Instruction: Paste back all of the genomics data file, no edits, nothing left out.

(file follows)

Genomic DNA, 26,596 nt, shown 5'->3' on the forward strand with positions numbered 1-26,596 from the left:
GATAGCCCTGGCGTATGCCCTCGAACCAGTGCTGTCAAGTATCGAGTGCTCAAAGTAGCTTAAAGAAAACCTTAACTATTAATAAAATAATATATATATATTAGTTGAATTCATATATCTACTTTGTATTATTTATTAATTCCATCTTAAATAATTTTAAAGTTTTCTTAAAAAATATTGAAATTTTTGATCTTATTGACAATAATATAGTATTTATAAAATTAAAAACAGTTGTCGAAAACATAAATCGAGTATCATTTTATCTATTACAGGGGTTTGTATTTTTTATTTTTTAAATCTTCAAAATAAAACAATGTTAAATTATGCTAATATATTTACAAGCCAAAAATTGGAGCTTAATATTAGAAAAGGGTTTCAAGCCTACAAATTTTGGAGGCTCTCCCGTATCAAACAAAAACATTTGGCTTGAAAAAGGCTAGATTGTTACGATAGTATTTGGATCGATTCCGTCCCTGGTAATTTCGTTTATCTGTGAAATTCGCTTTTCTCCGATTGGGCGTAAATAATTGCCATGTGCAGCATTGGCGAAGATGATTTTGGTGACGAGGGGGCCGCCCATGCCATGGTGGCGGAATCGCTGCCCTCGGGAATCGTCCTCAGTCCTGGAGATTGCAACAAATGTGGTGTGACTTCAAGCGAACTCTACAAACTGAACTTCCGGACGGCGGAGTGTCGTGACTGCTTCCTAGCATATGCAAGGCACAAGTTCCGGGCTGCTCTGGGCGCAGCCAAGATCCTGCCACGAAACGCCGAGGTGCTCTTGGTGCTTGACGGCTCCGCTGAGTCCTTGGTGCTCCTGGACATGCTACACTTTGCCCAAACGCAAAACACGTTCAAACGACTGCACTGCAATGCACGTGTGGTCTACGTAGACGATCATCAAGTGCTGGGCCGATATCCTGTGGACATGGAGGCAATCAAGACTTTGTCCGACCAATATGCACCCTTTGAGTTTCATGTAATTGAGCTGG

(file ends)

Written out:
Genomic DNA, 26,596 nt, shown 5'->3' on the forward strand with positions numbered 1-26,596 from the left:
GATAGCCCTGGCGTATGCCCTCGAACCAGTGCTGTCAAGTATCGAGTGCTCAAAGTAGCTTAAAGAAAACCTTAACTATTAATAAAATAATATATATATATTAGTTGAATTCATATATCTACTTTGTATTATTTATTAATTCCATCTTAAATAATTTTAAAGTTTTCTTAAAAAATATTGAAATTTTTGATCTTATTGACAATAATATAGTATTTATAAAATTAAAAACAGTTGTCGAAAACATAAATCGAGTATCATTTTATCTATTACAGGGGTTTGTATTTTTTATTTTTTAAATCTTCAAAATAAAACAATGTTAAATTATGCTAATATATTTACAAGCCAAAAATTGGAGCTTAATATTAGAAAAGGGTTTCAAGCCTACAAATTTTGGAGGCTCTCCCGTATCAAACAAAAACATTTGGCTTGAAAAAGGCTAGATTGTTACGATAGTATTTGGATCGATTCCGTCCCTGGTAATTTCGTTTATCTGTGAAATTCGCTTTTCTCCGATTGGGCGTAAATAATTGCCATGTGCAGCATTGGCGAAGATGATTTTGGTGACGAGGGGGCCGCCCATGCCATGGTGGCGGAATCGCTGCCCTCGGGAATCGTCCTCAGTCCTGGAGATTGCAACAAATGTGGTGTGACTTCAAGCGAACTCTACAAACTGAACTTCCGGACGGCGGAGTGTCGTGACTGCTTCCTAGCATATGCAAGGCACAAGTTCCGGGCTGCTCTGGGCGCAGCCAAGATCCTGCCACGAAACGCCGAGGTGCTCTTGGTGCTTGACGGCTCCGCTGAGTCCTTGGTGCTCCTGGACATGCTACACTTTGCCCAAACGCAAAACACGTTCAAACGACTGCACTGCAATGCACGTGTGGTCTACGTAGACGATCATCAAGTGCTGGGCCGATATCCTGTGGACATGGAGGCAATCAAGACTTTGTCCGACCAATATGCACCCTTTGAGTTTCATGTAATTGAGCTGG